Virtue Ethics Between East and West in Consumer Research: Review, Synthesis and Directions for Future Research

  • Guli-Sanam Karimova
  • Nils Christian HoffmannEmail author
  • Ludger Heidbrink
  • Stefan Hoffmann
Original Paper


This literature review systematically synthesizes studies that link consumer research to differences and similarities in virtue ethics between the East and the West, with a focus on early Chinese and ancient Greek virtue ethics. These two major traditions provide principles that guide consumer behavior and thus serve as a background to comparatively explain and evaluate the ethical nature of consumer behavior in the East and the West. The paper first covers Eastern and Western theoretical and normative approaches of virtue ethics in the field of consumer research. The subsequent systematic literature review then synthesizes empirical works in this field. Since only a few papers adopt a cross-cultural consumer research perspective, one of the main aims of this review is to encourage scholars to pursue both theoretical and empirical cross-cultural consumer research on virtue ethics. To this end, the paper closes by suggesting some fruitful directions for future research to stimulate this relatively under-researched area.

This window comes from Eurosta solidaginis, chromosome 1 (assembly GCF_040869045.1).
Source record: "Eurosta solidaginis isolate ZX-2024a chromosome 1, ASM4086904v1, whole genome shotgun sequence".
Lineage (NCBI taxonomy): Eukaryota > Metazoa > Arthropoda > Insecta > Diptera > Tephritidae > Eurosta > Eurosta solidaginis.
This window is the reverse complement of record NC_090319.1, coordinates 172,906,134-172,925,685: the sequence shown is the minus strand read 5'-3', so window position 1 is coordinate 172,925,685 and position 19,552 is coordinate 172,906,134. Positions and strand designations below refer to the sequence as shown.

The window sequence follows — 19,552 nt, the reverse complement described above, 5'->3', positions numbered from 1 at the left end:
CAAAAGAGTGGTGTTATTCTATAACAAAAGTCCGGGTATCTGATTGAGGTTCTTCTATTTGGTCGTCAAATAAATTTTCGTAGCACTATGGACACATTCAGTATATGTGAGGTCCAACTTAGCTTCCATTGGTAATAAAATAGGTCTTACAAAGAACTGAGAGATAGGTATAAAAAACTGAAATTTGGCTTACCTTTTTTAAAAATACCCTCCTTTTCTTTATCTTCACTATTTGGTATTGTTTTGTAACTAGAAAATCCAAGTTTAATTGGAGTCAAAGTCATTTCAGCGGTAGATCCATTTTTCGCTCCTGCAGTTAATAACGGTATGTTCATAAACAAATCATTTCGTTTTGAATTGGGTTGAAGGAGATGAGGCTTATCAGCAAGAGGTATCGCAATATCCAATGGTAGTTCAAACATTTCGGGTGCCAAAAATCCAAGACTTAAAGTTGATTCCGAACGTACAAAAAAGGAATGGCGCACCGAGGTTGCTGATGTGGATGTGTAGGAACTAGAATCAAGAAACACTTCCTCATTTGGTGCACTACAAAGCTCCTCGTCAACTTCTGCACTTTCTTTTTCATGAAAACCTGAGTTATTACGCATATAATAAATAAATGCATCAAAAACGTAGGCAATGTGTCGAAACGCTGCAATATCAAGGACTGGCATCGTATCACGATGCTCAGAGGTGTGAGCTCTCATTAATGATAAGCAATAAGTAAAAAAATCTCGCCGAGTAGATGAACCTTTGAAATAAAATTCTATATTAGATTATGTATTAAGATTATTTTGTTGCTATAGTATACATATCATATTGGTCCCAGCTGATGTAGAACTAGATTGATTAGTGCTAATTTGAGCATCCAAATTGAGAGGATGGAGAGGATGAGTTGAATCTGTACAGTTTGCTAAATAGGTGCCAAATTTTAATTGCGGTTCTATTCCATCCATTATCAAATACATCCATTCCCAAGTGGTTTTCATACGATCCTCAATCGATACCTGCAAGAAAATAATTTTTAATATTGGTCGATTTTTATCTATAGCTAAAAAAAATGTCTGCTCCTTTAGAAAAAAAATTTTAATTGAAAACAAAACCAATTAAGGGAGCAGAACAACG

Ancient Greek virtue ethics Cross-cultural consumer research Early Chinese philosophy East and West Literature review Virtue ethics 



The authors thank James Konow and Angelika Messner for their constructive and insightful comments on earlier versions of this manuscript. The authors also thank the three anonymous reviewers for their helpful remarks. All those comments helped to improve the manuscript significantly.


This research has been carried out within the framework of KCG research projects. KCG is an initiative of University of Kiel and Kiel Institute for the World Economy and is funded by the Leibniz Association (Project Number: SAS-2016-IfW-LWC) and the State government of Schleswig–Holstein.

Compliance with Ethical Standards

Conflict of interest

The authors declare that they have no conflict of interest.

Research Involving Human and Animal Rights

This article does not contain any studies with human participants or animals performed by any of the authors.

Informed Consent

Informed consent was obtained from all individual participants included in the study.


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© Springer Nature B.V. 2019

Authors and Affiliations

  1. 1.Department of Philosophy, Chair of Practical PhilosophyKiel UniversityKielGermany
  2. 2.Department of Marketing, Institute of Business AdministrationKiel UniversityKielGermany

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